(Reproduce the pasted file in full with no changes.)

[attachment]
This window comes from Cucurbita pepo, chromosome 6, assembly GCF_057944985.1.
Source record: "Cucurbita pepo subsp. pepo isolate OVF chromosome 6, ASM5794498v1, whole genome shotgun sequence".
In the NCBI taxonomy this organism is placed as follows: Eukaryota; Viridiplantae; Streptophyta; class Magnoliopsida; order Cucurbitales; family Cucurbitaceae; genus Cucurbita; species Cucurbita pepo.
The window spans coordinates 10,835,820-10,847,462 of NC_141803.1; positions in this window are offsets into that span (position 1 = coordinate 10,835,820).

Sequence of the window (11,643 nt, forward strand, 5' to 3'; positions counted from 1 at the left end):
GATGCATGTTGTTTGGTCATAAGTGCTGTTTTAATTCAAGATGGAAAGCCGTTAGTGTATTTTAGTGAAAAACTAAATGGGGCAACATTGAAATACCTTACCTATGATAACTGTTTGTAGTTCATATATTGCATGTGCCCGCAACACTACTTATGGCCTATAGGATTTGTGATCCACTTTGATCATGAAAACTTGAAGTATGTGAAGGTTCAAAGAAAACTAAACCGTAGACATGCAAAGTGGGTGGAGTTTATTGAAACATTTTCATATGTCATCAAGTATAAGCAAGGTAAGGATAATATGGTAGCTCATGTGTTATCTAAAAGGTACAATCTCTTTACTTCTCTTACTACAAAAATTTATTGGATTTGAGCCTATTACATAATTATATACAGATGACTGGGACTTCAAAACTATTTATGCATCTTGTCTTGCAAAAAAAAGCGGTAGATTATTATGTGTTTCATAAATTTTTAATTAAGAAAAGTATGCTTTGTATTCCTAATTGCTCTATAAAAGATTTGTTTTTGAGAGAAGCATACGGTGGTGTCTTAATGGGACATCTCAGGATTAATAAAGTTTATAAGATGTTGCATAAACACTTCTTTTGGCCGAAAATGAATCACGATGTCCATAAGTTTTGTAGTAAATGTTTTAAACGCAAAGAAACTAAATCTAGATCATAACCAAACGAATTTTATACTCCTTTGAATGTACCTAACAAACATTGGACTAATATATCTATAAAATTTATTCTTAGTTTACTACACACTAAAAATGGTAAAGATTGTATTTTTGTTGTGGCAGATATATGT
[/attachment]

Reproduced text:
This window comes from Cucurbita pepo, chromosome 6, assembly GCF_057944985.1.
Source record: "Cucurbita pepo subsp. pepo isolate OVF chromosome 6, ASM5794498v1, whole genome shotgun sequence".
In the NCBI taxonomy this organism is placed as follows: Eukaryota; Viridiplantae; Streptophyta; class Magnoliopsida; order Cucurbitales; family Cucurbitaceae; genus Cucurbita; species Cucurbita pepo.
The window spans coordinates 10,835,820-10,847,462 of NC_141803.1; positions in this window are offsets into that span (position 1 = coordinate 10,835,820).

Sequence of the window (11,643 nt, forward strand, 5' to 3'; positions counted from 1 at the left end):
GATGCATGTTGTTTGGTCATAAGTGCTGTTTTAATTCAAGATGGAAAGCCGTTAGTGTATTTTAGTGAAAAACTAAATGGGGCAACATTGAAATACCTTACCTATGATAACTGTTTGTAGTTCATATATTGCATGTGCCCGCAACACTACTTATGGCCTATAGGATTTGTGATCCACTTTGATCATGAAAACTTGAAGTATGTGAAGGTTCAAAGAAAACTAAACCGTAGACATGCAAAGTGGGTGGAGTTTATTGAAACATTTTCATATGTCATCAAGTATAAGCAAGGTAAGGATAATATGGTAGCTCATGTGTTATCTAAAAGGTACAATCTCTTTACTTCTCTTACTACAAAAATTTATTGGATTTGAGCCTATTACATAATTATATACAGATGACTGGGACTTCAAAACTATTTATGCATCTTGTCTTGCAAAAAAAAGCGGTAGATTATTATGTGTTTCATAAATTTTTAATTAAGAAAAGTATGCTTTGTATTCCTAATTGCTCTATAAAAGATTTGTTTTTGAGAGAAGCATACGGTGGTGTCTTAATGGGACATCTCAGGATTAATAAAGTTTATAAGATGTTGCATAAACACTTCTTTTGGCCGAAAATGAATCACGATGTCCATAAGTTTTGTAGTAAATGTTTTAAACGCAAAGAAACTAAATCTAGATCATAACCAAACGAATTTTATACTCCTTTGAATGTACCTAACAAACATTGGACTAATATATCTATAAAATTTATTCTTAGTTTACTACACACTAAAAATGGTAAAGATTGTATTTTTGTTGTGGCAGATATATGT